| Last updated
A person who paid $28 million to fly into space with Jeff Bezos can't go anymore, because they're busy.
The private space company said the unnamed traveller, 'who will remain anonymous at this time', couldn't make the flight due to 'scheduling conflicts'.
Instead, 18-year-old Oliver Daemen will be going with the Amazon founder instead.
The physics student will become the youngest person ever to go into space, after his dad was one of the runners-up in the auction to join the flight. How much he paid for the ticket has not been disclosed.
His father, Dutch financier Joes Daemen, founded private equity firm Somerset Capital Partners. Joes paid for the ticket, but decided to let Oliver go instead.
Speaking in a video message, Oliver said: "I am super excited to go to space.
"I've been dreaming about this all my life and I will become the youngest astronaut ever because I'm 18 years old. I am super excited to experience zero G."
Bezos' Blue Origin firm will make the historic flight on 20 July, and it will also include Mary Wallace 'Wally' Funk, 82. The American aviation pioneer will become the oldest person to fly into space.
The other passengers on the New Shepard mission will be Bezos and his brother Mark.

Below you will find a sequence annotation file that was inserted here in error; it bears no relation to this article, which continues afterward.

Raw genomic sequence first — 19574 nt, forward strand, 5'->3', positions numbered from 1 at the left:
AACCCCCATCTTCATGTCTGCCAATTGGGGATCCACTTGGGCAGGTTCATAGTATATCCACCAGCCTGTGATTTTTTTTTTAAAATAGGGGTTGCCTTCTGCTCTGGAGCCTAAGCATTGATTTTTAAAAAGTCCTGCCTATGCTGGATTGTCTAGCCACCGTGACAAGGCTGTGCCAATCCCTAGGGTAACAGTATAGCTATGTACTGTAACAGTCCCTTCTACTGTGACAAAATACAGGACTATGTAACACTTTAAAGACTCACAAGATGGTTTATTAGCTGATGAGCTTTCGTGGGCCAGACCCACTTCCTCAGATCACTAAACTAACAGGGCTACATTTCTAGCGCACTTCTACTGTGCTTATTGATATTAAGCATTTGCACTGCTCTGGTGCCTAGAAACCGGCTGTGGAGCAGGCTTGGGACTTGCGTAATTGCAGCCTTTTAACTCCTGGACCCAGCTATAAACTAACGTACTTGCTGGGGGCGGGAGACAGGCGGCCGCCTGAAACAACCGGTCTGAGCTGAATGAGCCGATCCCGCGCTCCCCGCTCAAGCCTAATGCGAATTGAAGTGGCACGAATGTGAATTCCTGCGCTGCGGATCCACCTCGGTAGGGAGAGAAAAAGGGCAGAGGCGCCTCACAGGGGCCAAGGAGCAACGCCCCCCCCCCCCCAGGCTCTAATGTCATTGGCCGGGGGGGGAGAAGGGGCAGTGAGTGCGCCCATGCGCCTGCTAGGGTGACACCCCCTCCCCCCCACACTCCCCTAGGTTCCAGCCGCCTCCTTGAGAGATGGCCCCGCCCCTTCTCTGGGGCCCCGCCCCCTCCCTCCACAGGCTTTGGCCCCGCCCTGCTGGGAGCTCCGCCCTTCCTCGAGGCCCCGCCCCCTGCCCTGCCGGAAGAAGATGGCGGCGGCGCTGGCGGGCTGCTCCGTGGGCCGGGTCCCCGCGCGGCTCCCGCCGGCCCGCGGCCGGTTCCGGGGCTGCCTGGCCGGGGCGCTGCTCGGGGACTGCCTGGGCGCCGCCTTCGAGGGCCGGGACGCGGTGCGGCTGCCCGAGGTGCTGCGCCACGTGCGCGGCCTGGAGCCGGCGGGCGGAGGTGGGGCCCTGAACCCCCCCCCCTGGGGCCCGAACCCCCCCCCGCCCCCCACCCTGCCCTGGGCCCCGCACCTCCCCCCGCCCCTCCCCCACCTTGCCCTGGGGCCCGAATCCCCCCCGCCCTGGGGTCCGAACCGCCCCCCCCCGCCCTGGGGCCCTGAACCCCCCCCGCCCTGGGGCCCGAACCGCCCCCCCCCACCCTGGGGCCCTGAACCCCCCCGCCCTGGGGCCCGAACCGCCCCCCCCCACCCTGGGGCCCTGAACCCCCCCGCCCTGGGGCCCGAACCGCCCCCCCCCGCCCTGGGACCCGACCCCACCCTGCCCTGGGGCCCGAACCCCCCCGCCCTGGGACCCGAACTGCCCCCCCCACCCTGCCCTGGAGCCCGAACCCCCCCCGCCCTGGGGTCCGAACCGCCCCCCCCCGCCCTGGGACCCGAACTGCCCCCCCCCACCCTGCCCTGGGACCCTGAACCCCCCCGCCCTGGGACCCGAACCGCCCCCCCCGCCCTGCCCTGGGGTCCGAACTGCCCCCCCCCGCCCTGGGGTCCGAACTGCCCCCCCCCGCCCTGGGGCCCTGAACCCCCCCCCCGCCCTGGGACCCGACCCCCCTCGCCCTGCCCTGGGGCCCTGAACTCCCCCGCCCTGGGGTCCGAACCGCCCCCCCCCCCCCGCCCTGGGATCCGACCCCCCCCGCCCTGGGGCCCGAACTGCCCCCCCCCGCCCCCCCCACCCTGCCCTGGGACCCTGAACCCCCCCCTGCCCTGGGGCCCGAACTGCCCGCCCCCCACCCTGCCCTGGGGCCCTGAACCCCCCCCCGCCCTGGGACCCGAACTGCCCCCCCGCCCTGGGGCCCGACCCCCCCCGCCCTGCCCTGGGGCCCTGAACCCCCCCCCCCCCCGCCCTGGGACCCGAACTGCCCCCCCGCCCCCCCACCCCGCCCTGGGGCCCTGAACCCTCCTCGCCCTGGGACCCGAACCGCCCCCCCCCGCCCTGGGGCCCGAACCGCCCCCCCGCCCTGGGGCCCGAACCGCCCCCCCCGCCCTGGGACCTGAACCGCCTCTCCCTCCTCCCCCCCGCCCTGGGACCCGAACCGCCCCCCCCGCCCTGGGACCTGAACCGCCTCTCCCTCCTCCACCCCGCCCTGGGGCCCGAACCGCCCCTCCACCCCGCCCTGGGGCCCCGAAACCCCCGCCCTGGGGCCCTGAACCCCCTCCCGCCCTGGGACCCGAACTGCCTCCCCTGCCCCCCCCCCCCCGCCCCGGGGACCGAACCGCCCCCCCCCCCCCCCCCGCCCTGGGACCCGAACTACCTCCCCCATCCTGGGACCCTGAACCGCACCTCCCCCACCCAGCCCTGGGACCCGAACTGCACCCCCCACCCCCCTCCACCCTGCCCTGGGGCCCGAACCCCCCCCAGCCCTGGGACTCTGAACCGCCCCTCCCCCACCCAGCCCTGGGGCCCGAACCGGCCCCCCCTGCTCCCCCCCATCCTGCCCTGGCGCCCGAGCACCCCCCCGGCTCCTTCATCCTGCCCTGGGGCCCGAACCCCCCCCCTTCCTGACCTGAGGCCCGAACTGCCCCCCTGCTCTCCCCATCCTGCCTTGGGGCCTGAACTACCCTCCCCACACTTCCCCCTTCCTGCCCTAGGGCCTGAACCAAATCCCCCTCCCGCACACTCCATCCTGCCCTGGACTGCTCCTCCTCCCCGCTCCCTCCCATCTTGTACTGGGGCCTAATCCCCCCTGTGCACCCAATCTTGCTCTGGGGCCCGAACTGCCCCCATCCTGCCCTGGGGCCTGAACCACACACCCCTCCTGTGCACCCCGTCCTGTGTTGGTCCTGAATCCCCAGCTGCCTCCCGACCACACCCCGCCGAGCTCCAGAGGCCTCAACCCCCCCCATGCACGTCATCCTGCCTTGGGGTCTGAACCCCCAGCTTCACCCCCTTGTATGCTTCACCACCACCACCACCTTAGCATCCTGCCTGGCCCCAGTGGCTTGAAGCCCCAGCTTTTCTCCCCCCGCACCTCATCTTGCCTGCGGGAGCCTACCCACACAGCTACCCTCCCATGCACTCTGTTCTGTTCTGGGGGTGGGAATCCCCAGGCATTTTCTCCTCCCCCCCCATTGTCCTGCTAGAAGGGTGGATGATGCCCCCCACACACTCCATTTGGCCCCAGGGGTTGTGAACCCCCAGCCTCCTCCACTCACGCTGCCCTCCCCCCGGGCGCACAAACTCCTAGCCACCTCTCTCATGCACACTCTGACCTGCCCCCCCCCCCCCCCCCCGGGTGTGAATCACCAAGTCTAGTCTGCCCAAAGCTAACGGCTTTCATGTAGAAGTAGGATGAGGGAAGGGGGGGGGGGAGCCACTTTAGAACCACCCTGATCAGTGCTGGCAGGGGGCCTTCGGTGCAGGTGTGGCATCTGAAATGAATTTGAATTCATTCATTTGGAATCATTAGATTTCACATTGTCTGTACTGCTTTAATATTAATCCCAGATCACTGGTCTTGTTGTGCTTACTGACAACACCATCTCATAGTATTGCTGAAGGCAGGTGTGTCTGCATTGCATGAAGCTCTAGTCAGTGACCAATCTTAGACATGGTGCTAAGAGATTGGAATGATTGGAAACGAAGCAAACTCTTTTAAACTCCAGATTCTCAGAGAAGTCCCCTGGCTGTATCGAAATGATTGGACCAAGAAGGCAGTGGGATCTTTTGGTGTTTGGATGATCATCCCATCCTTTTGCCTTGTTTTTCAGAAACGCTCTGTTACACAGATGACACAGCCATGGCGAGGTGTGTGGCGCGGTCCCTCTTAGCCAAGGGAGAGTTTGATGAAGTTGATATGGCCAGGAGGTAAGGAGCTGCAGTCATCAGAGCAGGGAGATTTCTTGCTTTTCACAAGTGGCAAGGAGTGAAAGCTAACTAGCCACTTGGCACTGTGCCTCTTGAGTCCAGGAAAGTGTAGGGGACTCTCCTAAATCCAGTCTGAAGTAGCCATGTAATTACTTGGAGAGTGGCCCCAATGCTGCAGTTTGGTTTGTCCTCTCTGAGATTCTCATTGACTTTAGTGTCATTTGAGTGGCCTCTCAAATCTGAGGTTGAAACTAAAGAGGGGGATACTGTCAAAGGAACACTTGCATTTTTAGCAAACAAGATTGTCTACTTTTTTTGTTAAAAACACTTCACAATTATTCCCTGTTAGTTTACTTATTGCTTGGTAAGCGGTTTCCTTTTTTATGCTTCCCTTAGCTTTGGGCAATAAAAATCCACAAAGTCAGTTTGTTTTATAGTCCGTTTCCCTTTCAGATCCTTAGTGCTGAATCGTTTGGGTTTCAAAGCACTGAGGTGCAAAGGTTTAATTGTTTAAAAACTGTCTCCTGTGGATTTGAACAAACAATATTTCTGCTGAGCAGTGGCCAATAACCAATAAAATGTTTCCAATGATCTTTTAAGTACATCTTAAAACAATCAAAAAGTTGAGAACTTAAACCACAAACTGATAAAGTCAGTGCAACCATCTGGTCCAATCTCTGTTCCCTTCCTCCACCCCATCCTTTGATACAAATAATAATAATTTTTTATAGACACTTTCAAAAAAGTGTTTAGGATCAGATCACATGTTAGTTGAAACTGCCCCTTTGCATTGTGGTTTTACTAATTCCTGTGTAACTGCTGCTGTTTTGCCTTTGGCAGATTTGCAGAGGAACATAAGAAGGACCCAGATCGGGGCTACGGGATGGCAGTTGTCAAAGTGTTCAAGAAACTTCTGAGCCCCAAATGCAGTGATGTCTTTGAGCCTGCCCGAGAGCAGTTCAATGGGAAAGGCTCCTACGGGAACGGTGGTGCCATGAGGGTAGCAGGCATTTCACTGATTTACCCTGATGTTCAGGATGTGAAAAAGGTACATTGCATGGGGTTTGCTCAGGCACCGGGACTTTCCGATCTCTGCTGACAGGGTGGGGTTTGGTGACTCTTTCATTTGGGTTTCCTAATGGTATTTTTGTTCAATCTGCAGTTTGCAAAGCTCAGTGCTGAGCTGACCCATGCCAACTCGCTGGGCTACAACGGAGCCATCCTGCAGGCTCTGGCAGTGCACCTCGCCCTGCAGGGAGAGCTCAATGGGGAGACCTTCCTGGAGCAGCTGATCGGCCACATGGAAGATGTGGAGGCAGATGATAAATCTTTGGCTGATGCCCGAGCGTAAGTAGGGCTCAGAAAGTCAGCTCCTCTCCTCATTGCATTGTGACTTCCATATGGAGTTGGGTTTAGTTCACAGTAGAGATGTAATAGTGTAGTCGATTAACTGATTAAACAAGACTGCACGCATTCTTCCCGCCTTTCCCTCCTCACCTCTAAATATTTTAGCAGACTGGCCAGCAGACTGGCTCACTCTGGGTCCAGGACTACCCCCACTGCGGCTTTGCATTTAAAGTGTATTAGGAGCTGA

Blue Origin didn't disclose how it chose Mr Daemen to replace the anonymous winner of the auction.
In a statement, it said: "At 18-years-old and 82-years-young, Oliver Daemen and Wally Funk represent the youngest and oldest astronauts to travel to space."
Oliver is currently on a gap year before starting his studies at the University of Utrecht in September.
Blue Origin said its non-profit, Club for the Future has given $1 million each to different organisations which are working on projects 'to support the future of living and working in space'.
Bob Smith, CEO of Blue Origin said: "We thank the auction winner for their generous support of Club for the Future and are honored to welcome Oliver to fly with us on New Shepard.
"This marks the beginning of commercial operations for New Shepard, and Oliver represents a new generation of people who will help us build a road to space."
Flying to space seems to be a bit of a priority for billionaires at the moment. Just last week, Richard Branson was blasted up towards the edge of space on his Virgin Galactic spaceship after launching from Spaceport America in New Mexico.
The flight, which Branson described as a 'private astronaut experience' was pushed back for a while due to the overnight weather, but Branson did eventually manage to achieve lift-off, becoming the first owner-astronaut to take part in a space mission.
Chosen for YouChosen for You
Most Read StoriesMost Read